Particularly in trials where the savagery of the crimes charged or malevolence exhibited in the method of their execution is likely to excite the emotions and render sober judgment difficult, the responsibility of the trial judge to be especially vigilant in his efforts to preserve an air of impartiality and objectivity is heightened. In such a situation the admission and accentuation of irrelevant, inflammatory and highly prejudicial testimony is at variance with the unbiased, objective, reflective judgment that forms the basic tenet of American jurisprudence. This is especially true in the case at bar where the evidence of guilt was far from overwhelming.
The exhibit which was admitted in this case and permitted to remain with the jury throughout their deliberations depicted a contemptuous disregard and hostility for duly constituted authority and rekindled the antagonism between the races. Coupling the subject matter of the poster, with the fact that appellant was on trial for charges that he was a member of a black revolutionary movement bent upon the irradication of all lawful authority within the community (allegedly to avenge all wrongs that have been visited upon blacks by whites), the highly inflammatory quality of the exhibit cannot seriously be questioned. For this reason also, its erroneous admission and submission to the jury when they retired for their deliberations cannot be passed over as
First, I find great difficulty in ascertaining the relevancy of the exhibit. Relevant evidence must in some degree advance the inquiry. See Commonwealth v. Scaramuzzino, 455 Pa. 378, 317 A.2d 225 (1974); Commonwealth v. Collins, 440 Pa. 368, 269 A.2d 882 (1970); Commonwealth v. Wilson, 431 Pa. 21, 244 A.2d 734 (1968), cert. denied, 393 U.S. 1102, 89 S.Ct. 901, 21 L. Ed.2d 794 (1969); Commonwealth v. Eckhart, 430 Pa. 311, 242 A.2d 271 (1968); Commonwealth v. Powell, 428 Pa. 275, 241 A.2d 119 (1968). The question is whether a reasonable man might have his assessment of the probabilities of a material proposition enhanced by the piece of evidence sought to be admitted.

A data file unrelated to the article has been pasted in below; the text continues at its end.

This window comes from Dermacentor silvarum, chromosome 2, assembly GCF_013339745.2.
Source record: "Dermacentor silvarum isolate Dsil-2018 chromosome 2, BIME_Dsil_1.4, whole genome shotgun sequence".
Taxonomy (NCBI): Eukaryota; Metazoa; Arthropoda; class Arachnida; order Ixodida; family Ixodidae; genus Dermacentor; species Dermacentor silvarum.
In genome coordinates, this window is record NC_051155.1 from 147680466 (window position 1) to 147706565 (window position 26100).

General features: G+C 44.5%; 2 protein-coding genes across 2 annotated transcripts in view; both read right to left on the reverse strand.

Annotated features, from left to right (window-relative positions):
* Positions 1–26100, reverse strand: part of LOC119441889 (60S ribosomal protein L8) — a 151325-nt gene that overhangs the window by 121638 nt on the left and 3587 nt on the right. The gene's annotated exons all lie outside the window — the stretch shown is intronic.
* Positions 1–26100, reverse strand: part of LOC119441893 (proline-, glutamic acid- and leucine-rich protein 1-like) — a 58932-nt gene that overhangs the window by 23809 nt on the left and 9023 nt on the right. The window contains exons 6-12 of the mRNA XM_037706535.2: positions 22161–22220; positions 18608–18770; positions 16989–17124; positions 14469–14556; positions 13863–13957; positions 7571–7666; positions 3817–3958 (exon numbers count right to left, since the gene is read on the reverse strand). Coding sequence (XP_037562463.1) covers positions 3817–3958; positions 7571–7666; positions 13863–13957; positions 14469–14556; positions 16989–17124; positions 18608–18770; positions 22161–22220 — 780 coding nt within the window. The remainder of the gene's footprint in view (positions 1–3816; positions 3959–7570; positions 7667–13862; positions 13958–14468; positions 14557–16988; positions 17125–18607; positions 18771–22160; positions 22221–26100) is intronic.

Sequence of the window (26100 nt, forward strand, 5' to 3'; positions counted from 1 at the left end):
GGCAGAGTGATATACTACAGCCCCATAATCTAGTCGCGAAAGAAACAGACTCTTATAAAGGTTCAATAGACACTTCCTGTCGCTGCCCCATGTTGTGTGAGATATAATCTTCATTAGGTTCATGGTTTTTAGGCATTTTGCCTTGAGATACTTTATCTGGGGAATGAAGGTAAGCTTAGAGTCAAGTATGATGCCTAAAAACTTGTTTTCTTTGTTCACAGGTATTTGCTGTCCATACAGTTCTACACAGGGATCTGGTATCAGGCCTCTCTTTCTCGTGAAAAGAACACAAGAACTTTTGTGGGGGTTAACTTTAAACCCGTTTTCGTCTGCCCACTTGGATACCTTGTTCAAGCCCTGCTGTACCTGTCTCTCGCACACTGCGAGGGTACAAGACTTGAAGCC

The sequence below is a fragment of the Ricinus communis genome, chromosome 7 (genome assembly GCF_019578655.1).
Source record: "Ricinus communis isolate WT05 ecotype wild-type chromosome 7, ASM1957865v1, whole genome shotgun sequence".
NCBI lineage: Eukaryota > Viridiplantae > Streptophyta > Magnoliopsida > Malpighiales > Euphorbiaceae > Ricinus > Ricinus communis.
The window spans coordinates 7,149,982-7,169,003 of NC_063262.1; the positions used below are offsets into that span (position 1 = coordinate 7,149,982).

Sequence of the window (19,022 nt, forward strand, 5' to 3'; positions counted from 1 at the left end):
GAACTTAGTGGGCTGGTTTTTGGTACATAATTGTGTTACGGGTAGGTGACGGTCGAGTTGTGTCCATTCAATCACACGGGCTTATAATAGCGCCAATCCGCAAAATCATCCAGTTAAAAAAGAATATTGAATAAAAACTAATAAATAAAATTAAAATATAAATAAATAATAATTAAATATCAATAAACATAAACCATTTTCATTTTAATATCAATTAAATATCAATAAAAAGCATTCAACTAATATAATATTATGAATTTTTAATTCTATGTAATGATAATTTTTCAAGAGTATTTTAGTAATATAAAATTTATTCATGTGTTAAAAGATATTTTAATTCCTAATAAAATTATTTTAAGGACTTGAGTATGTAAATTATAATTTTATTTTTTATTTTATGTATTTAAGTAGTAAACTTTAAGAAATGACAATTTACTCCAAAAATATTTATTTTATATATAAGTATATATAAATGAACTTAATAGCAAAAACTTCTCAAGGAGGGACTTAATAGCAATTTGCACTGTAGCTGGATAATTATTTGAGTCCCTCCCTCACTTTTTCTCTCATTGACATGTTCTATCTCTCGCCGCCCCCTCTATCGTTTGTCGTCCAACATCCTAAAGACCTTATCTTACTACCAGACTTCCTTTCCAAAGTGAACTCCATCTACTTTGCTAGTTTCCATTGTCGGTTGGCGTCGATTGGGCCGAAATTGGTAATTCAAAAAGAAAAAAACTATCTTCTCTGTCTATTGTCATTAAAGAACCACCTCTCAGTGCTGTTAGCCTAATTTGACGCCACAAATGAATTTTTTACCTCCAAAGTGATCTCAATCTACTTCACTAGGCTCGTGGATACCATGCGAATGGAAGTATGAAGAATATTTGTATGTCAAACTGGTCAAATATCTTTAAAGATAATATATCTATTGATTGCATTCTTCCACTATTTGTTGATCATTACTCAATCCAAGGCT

Reason forces me to reject the majority's unstated premise that the possession of a single book, poster, painting or other article reflects upon the philosophical predilection of the possessor. It would be absurd to suggest that possession of `Mein Kampf' indicates the owner's acceptance of Prussian superiority, or Milton's `Paradise Lost' as his explanation for the origin of evil in the world today. While it is true the possession of books, painting, article or other materials relating to a particular subject properly indicate a more than casual interest and even possibly an adherence to a given view, no such evidence was offered in the instant case.
Further, in Com. v. Woods, 454 Pa. 250, 254-255, 311 A.2d 582, 584 (1974), this Court observed:
Here the highly questionable probative value was far overshadowed by the resulting prejudice that was engendered against the appellant. Thus, even accepting the majority view of relevancy (which I do not) the admission of this poster was an abuse of discretion.
Finally, the error of admission was compounded beyond repair by the trial court's ruling permitting the exhibit
This reasoning has compelling force where, as here, the tangible possesses a highly inflammatory quality. Neither the court below nor the majority today has been able to articulate a single legitimate purpose that was served by the submission of this exhibit to the jury during their deliberations. Yet it cannot be questioned that it did serve as a constant and compelling invitation to the jurors to disregard objectivity and to give vent to their emotional responses.
I would for the reasons stated reverse the judgment of sentence and award a new trial.
ROBERTS, J., joins in this dissent.